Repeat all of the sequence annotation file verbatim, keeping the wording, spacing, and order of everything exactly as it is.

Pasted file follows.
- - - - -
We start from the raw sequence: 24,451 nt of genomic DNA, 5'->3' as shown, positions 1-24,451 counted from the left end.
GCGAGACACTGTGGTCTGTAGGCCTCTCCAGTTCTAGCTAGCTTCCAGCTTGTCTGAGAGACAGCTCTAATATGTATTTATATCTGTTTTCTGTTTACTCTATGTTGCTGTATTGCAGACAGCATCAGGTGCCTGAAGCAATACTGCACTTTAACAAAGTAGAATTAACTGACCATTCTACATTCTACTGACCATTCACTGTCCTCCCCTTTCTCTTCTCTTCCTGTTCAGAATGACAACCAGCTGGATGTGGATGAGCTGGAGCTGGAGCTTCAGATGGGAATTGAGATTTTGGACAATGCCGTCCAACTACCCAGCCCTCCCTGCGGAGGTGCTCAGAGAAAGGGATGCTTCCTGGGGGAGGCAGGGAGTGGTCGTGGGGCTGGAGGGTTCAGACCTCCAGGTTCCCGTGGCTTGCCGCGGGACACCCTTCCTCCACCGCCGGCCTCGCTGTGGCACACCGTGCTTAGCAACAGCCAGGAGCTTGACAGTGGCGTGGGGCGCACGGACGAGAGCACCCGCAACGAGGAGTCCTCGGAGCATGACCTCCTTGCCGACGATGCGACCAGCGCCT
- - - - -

We start from the raw sequence: 24,451 nt of genomic DNA, 5'->3' as shown, positions 1-24,451 counted from the left end.
GCGAGACACTGTGGTCTGTAGGCCTCTCCAGTTCTAGCTAGCTTCCAGCTTGTCTGAGAGACAGCTCTAATATGTATTTATATCTGTTTTCTGTTTACTCTATGTTGCTGTATTGCAGACAGCATCAGGTGCCTGAAGCAATACTGCACTTTAACAAAGTAGAATTAACTGACCATTCTACATTCTACTGACCATTCACTGTCCTCCCCTTTCTCTTCTCTTCCTGTTCAGAATGACAACCAGCTGGATGTGGATGAGCTGGAGCTGGAGCTTCAGATGGGAATTGAGATTTTGGACAATGCCGTCCAACTACCCAGCCCTCCCTGCGGAGGTGCTCAGAGAAAGGGATGCTTCCTGGGGGAGGCAGGGAGTGGTCGTGGGGCTGGAGGGTTCAGACCTCCAGGTTCCCGTGGCTTGCCGCGGGACACCCTTCCTCCACCGCCGGCCTCGCTGTGGCACACCGTGCTTAGCAACAGCCAGGAGCTTGACAGTGGCGTGGGGCGCACGGACGAGAGCACCCGCAACGAGGAGTCCTCGGAGCATGACCTCCTTGCCGACGATGCGACCAGCGCCT